Josh Silburt: Artist in Turbulent Times
May 15 2015 to October 25 2015
Following an early career as a cartoonist, in the 1960s Canadian artist Josh Silburt transformed himself from hobbyist into successful landscape painter. This exhibition, of work loaned from private collections in Canada, provides an overview of the artist’s accomplishment in both genres. It includes examples of Silburt’s early political cartoons from both the mainstream and communist press, portraits of prominent sports figures, sketches, and landscape paintings.
Avant la lettre: Canadian Landscape before the Group
March 19 2015 to February 28 2016
The Group of Seven has cast a long shadow over landscape painting in Canada. At least since their first exhibition in 1920 in Toronto, the vision of Canada as an unspoiled northern wilderness, a landscape of rocks and trees, of rivers and mountains, has dominated the genre. This exhibition, drawn from the permanent collection, turns attention to earlier explorations of landscape in Canada.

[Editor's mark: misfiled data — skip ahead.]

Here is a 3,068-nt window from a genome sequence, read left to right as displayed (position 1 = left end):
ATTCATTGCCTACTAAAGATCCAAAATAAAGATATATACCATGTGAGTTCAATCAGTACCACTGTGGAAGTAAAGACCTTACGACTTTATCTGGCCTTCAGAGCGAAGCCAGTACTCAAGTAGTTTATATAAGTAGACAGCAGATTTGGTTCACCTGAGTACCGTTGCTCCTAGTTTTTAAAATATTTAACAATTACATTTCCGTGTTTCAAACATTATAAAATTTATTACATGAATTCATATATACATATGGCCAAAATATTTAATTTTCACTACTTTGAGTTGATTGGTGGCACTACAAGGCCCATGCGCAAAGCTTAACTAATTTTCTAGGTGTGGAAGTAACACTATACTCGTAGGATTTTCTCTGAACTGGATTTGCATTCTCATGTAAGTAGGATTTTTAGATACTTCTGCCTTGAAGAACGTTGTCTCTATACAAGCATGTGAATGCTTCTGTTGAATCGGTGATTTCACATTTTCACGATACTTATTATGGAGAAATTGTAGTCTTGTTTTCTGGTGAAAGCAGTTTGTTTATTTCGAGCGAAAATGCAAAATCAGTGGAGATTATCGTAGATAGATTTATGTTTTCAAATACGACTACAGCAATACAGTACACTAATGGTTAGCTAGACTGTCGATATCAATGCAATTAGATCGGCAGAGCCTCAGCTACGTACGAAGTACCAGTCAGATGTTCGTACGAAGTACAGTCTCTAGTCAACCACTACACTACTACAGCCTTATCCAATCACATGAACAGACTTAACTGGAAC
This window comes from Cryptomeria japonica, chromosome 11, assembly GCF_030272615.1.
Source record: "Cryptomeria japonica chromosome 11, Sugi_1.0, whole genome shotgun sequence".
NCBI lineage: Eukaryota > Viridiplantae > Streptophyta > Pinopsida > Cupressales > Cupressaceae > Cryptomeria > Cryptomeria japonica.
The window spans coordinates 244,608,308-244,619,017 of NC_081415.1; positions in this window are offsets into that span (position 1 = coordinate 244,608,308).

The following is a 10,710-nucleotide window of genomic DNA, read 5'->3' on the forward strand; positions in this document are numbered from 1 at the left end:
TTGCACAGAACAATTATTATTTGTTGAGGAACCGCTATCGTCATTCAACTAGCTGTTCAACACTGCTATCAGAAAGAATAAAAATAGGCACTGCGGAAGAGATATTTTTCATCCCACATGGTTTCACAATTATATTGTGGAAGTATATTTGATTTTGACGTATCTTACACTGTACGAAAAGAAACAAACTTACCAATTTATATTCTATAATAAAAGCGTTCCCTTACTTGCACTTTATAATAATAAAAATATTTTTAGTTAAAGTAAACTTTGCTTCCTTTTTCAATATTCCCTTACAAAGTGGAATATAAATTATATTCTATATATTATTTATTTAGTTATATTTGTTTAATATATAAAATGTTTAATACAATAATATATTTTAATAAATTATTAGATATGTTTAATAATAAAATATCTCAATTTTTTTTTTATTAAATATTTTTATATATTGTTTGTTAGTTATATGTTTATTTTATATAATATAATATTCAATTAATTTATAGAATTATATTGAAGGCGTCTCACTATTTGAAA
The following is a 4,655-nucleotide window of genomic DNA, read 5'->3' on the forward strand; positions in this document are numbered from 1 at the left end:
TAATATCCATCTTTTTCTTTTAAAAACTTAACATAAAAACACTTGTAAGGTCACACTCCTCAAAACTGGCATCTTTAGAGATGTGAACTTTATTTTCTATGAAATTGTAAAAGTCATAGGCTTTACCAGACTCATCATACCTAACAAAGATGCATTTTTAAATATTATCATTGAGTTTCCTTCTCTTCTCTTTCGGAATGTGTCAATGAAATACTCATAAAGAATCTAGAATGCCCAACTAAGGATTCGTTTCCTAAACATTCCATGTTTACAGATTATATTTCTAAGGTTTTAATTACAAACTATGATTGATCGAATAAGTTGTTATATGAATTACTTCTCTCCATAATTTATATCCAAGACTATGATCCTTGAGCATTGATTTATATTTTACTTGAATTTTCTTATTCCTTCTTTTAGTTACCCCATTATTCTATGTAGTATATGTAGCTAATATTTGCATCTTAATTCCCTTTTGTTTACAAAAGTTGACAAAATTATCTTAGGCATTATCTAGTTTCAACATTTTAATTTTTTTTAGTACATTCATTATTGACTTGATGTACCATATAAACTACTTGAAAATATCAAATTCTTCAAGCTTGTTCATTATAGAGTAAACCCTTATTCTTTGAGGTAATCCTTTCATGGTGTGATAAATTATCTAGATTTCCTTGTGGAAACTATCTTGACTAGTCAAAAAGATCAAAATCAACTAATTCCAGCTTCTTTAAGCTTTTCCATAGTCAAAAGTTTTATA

Cartoons, Caricatures, and Satirical Prints
February 19 2015 to February 6 2016
This exhibition, drawn from the permanent collection at RiverBrink, includes caricatures and works of satire in different media. While several artists whose work is included in the exhibition tackled political and social issues with humorous but sharp critique, others took a lighter approach. Including 19th and 20th century examples by artists from Great Britain and Canada, the exhibition highlights the diversity of caricature and its value as an effective form of expression.
Arthur Lismer, The Artist as Teacher
March 2 2015 to February 6 2016
The fourth in a series that explores the work of individual members of the Group of Seven, this exhibition showcases the work of Arthur Lismer (1885-1969). The majority of the works on display date to his time in Montreal, when Lismer was Principal of the School of Art and Design, Art Association of Montreal.
Suzor-Coté at RiverBrink
Bronze sculptures by the 20th-century Québec artist are on permanent display in the library. Beginning in the 1940s, Sam Weir commissioned the casting of the bronzes with the goal of acquiring a representative survey of the artist’s work in sculpture. This project was continued following Weir’s death.